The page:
A new report describes the New York City school system’s efforts since 2002 to close large comprehensive high schools and replace them with 200 new small schools.
Released last week by the MDRC, a New York-based research group, the study finds that, by September 2007, the new small schools were serving almost as many students as the schools they replaced. Contrary to some criticism of that policy, the report says that students in the small schools, on the whole, tended to be more academically and socioeconomically disadvantaged than students in other city schools.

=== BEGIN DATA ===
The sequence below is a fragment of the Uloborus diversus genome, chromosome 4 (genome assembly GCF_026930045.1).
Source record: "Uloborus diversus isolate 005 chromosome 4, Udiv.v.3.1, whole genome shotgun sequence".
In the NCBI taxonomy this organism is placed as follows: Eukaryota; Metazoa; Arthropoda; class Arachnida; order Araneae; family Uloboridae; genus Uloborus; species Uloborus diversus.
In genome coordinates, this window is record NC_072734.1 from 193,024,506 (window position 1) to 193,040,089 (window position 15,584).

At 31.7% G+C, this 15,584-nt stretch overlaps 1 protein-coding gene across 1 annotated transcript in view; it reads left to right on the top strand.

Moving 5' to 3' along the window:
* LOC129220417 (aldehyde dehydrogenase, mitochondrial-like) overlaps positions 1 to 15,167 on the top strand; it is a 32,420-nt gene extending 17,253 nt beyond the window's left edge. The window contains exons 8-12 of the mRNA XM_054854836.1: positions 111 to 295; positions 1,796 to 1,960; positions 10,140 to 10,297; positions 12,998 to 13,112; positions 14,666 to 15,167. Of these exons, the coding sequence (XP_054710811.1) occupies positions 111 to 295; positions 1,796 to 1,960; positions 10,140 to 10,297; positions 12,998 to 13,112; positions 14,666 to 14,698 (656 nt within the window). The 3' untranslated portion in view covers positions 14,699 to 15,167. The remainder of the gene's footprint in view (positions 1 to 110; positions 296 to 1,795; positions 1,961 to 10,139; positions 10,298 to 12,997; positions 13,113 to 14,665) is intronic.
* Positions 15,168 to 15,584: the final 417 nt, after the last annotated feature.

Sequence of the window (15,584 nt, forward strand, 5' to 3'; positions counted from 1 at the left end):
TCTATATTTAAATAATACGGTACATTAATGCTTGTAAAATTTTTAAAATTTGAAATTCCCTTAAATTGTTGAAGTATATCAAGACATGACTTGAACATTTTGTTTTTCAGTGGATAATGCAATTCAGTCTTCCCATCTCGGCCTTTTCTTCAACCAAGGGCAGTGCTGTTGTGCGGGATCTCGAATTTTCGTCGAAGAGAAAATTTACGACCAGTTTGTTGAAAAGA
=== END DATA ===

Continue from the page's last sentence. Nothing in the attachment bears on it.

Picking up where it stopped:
The report is the first of four on New York’s small-schools reform endeavor. All four are commissioned by the Seattle-based Bill & Melinda Gates Foundation, which supported the reform effort.
A version of this article appeared in the March 03, 2010 edition of Education Week as Small Schools